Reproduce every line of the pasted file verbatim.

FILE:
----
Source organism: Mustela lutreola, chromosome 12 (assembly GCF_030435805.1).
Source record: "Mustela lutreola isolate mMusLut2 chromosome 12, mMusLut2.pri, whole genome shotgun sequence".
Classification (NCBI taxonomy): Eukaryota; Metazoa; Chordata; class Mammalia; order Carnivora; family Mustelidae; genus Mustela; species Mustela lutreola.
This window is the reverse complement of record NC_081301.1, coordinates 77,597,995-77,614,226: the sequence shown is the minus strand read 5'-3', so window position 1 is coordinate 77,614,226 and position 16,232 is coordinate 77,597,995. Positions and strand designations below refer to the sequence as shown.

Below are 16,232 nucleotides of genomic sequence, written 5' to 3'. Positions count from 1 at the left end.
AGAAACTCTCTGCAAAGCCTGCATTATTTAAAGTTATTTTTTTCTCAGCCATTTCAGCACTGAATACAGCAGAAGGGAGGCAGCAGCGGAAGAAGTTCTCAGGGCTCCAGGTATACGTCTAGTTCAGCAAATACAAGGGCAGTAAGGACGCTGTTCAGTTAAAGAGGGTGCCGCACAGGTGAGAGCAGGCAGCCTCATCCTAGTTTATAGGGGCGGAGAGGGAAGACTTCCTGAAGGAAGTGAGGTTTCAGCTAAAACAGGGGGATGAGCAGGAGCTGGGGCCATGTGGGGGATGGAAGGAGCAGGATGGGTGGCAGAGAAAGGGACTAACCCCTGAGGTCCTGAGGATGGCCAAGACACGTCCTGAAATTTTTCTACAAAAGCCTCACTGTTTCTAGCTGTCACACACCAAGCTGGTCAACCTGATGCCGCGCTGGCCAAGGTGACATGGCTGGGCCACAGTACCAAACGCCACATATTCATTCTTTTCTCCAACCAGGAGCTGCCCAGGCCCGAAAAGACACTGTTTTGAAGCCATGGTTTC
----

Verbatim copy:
Source organism: Mustela lutreola, chromosome 12 (assembly GCF_030435805.1).
Source record: "Mustela lutreola isolate mMusLut2 chromosome 12, mMusLut2.pri, whole genome shotgun sequence".
Classification (NCBI taxonomy): Eukaryota; Metazoa; Chordata; class Mammalia; order Carnivora; family Mustelidae; genus Mustela; species Mustela lutreola.
This window is the reverse complement of record NC_081301.1, coordinates 77,597,995-77,614,226: the sequence shown is the minus strand read 5'-3', so window position 1 is coordinate 77,614,226 and position 16,232 is coordinate 77,597,995. Positions and strand designations below refer to the sequence as shown.

Below are 16,232 nucleotides of genomic sequence, written 5' to 3'. Positions count from 1 at the left end.
AGAAACTCTCTGCAAAGCCTGCATTATTTAAAGTTATTTTTTTCTCAGCCATTTCAGCACTGAATACAGCAGAAGGGAGGCAGCAGCGGAAGAAGTTCTCAGGGCTCCAGGTATACGTCTAGTTCAGCAAATACAAGGGCAGTAAGGACGCTGTTCAGTTAAAGAGGGTGCCGCACAGGTGAGAGCAGGCAGCCTCATCCTAGTTTATAGGGGCGGAGAGGGAAGACTTCCTGAAGGAAGTGAGGTTTCAGCTAAAACAGGGGGATGAGCAGGAGCTGGGGCCATGTGGGGGATGGAAGGAGCAGGATGGGTGGCAGAGAAAGGGACTAACCCCTGAGGTCCTGAGGATGGCCAAGACACGTCCTGAAATTTTTCTACAAAAGCCTCACTGTTTCTAGCTGTCACACACCAAGCTGGTCAACCTGATGCCGCGCTGGCCAAGGTGACATGGCTGGGCCACAGTACCAAACGCCACATATTCATTCTTTTCTCCAACCAGGAGCTGCCCAGGCCCGAAAAGACACTGTTTTGAAGCCATGGTTTC